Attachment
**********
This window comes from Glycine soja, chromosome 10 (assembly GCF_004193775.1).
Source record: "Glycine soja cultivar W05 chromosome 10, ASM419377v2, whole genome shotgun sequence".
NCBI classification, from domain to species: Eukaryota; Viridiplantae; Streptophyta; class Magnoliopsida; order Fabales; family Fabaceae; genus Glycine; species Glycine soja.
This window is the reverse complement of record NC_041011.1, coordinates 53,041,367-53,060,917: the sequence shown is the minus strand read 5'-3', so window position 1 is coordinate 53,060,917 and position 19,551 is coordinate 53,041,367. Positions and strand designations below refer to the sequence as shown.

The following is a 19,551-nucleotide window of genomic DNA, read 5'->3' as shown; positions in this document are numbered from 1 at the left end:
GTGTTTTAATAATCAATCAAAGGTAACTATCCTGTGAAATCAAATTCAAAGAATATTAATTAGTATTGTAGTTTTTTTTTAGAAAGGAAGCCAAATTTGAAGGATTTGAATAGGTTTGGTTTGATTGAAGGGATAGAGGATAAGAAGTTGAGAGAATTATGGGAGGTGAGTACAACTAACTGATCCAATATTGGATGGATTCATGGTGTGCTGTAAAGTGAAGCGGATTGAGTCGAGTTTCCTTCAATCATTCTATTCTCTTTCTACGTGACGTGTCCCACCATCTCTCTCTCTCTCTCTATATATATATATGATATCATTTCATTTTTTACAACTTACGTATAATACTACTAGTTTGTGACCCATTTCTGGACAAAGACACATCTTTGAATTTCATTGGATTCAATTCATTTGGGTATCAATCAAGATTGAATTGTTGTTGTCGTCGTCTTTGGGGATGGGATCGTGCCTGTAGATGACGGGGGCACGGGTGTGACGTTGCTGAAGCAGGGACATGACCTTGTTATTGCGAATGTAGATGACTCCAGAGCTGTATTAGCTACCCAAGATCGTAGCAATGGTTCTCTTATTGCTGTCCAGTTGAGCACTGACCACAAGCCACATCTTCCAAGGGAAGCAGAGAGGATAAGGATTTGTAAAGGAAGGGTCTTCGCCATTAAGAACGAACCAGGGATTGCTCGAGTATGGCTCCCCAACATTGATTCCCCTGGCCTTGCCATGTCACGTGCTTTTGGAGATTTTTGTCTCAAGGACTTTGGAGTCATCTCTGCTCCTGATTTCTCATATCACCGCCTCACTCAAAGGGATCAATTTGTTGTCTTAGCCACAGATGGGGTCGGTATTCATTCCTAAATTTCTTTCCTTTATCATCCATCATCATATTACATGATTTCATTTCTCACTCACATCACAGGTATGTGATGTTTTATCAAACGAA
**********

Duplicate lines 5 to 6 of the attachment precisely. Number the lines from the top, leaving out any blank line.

The following is a 19,551-nucleotide window of genomic DNA, read 5'->3' as shown; positions in this document are numbered from 1 at the left end:
GTGTTTTAATAATCAATCAAAGGTAACTATCCTGTGAAATCAAATTCAAAGAATATTAATTAGTATTGTAGTTTTTTTTTAGAAAGGAAGCCAAATTTGAAGGATTTGAATAGGTTTGGTTTGATTGAAGGGATAGAGGATAAGAAGTTGAGAGAATTATGGGAGGTGAGTACAACTAACTGATCCAATATTGGATGGATTCATGGTGTGCTGTAAAGTGAAGCGGATTGAGTCGAGTTTCCTTCAATCATTCTATTCTCTTTCTACGTGACGTGTCCCACCATCTCTCTCTCTCTCTCTATATATATATATGATATCATTTCATTTTTTACAACTTACGTATAATACTACTAGTTTGTGACCCATTTCTGGACAAAGACACATCTTTGAATTTCATTGGATTCAATTCATTTGGGTATCAATCAAGATTGAATTGTTGTTGTCGTCGTCTTTGGGGATGGGATCGTGCCTGTAGATGACGGGGGCACGGGTGTGACGTTGCTGAAGCAGGGACATGACCTTGTTATTGCGAATGTAGATGACTCCAGAGCTGTATTAGCTACCCAAGATCGTAGCAATGGTTCTCTTATTGCTGTCCAGTTGAGCACTGACCACAAGCCACATCTTCCAAGGGAAGCAGAGAGGATAAGGATTTGTAAAGGAAGGGTCTTCGCCATTAAGAACGAACCAGGGATTGCTCGAGTATGGCTCCCCAACATTGATTCCCCTGGCCTTGCCATGTCACGTGCTTTTGGAGATTTTTGTCTCAAGGACTTTGGAGTCATCTCTGCTCCTGATTTCTCATATCACCGCCTCACTCAAAGGGATCAATTTGTTGTCTTAGCCACAGATGGGGTCGGTATTCATTCCTAAATTTCTTTCCTTTATCATCCATCATCATATTACATGATTTCATTTCTCACTCACATCACAGGTATGTGATGTTTTATCAAACGAA